Mid-South farmers and ginners are coping with “unprecedented times” as they try and adjust business models to high commodity prices, higher production/operating costs, and changing demands for crops, says David Blakemore.

The Campbell, Mo., producer/ginner/warehouseman was part of a panel discussion at the annual meeting of the Southern Cotton Ginners Association held in conjunction with the Mid-South Farm & Gin Show.
“I’ve seen three cotton depressions in my short career,” he said. “We’ve been through many up and down cycles — the up cycle we’re in now is just another, and it will change. The next cotton depression will probably be sooner rather than later.”

Borrowing from a Bob Dylan song, “The Times They Are A’Changin’", Blakemore, who was 2010 SCGA Ginner of the Year, says, “The people we do business with are also changing — there is a generational shift going on in agriculture, with a combination of older farm customers and newer farmer customers.We have to adapt to new business models that will involve ongoing adjustments to the crops we grow and the acres we plant.
“Prices, too, are changing. Commodity prices are higher, but they are coupled with higher input costs and higher land costs. Cash rent is increasing, regardless of whether it’s dryland or irrigated ground.”
Everyone will need to play close attention to their balance sheets, Blakemore says.

“Improving your balance sheet does not necessarily mean retained earnings.  Watching your balance sheet means more than your borrowing ability — it's important to have cash on your balance sheet. You have to be prepared for a future that will likely get much worse."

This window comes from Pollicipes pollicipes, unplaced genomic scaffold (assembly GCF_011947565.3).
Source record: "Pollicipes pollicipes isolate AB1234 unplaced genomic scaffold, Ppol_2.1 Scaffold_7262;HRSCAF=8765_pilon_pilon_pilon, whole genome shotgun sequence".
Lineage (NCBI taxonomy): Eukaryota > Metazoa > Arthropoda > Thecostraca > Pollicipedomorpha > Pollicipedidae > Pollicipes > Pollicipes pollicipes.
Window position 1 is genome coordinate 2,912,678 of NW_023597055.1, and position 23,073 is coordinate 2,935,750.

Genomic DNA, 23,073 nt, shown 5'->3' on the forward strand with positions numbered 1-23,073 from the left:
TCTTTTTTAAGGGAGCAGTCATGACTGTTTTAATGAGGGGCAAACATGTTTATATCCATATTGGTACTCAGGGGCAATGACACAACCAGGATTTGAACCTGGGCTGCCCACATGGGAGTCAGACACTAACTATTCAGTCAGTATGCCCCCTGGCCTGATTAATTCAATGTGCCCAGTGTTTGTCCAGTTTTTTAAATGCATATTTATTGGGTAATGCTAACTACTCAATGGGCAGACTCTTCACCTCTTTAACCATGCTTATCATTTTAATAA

In 1989, Blakemore notes, the U.S. ginned 12 million bales; by 2005, that had jumped to 26 million bales; but in 2009, with the broad scale switch of acres to corn and soybeans, cotton bales ginned had dropped back to 11.7 million, almost where they were 20 years earlier.  

“Cotton will come back,” he says, “but not like before. Cotton came back in North Carolina and Georgia after eradication of the boll weevil. The two states grow more cotton now than they did at the bottom in the late 1980’s and early 1990’s.  

“But, we’ve lost infrastructure. The market may make cotton stage a comeback of sorts in the short run, but we have to be prepared for a market that can get much worse in the longer term. Look, for example, at what happened to our textile industry."

Blakemore says his ginning operation is “doing what every gin should be doing — everything we can to maximize our value to the grower.” Among other things, he says, “We’re bringing gin trash back into the gin and cleaning it — all with the ultimate goal of providing the most value we can to the grower.”

Greater reluctance to return to cotton

“The changes in Mid-South agriculture in the last five years have been more severe than anything I could ever have imagined in my farming career,” Marianna, Ark., farmer/ginner Larry McClendon said in the panel discussion.
The monumental shifts to grains have also brought changes in operational lifestyles, he says.

“Because of higher costs and greater risks, there is a real reluctance of many farmers to get back into cotton after growing grains. Growing grains is easier, with less management and less financial risk — production cost increases for cotton have been pretty dramatic.

“I don’t think we will ever regain all the cotton acres we had a few years back. It’s just too expensive for a farmer to flip-flop between grains and cotton.”

In the process of losing cotton acres in recent years, McClendon says, “We’ve also lost personnel, and demand for services and facilities has changed. In the past, most grain farmers relied on community elevators; now, many of them have their own on-farm storage facilities. Continuing consolidation and closings have resulted in fewer community gins and more centralized facilities.”

Mills in the eastern U.S. once consumed 80 percent of the nation’s cotton, with about 20 percent exported, he notes.

“Now, that situation is reversed. When I first started farming, my competition was cotton producers in other areas of the U.S. cotton belt. Then, as cotton spinning shifted to overseas mills, my competition was foreign cotton growers. Now, my competition is soybeans and corn.”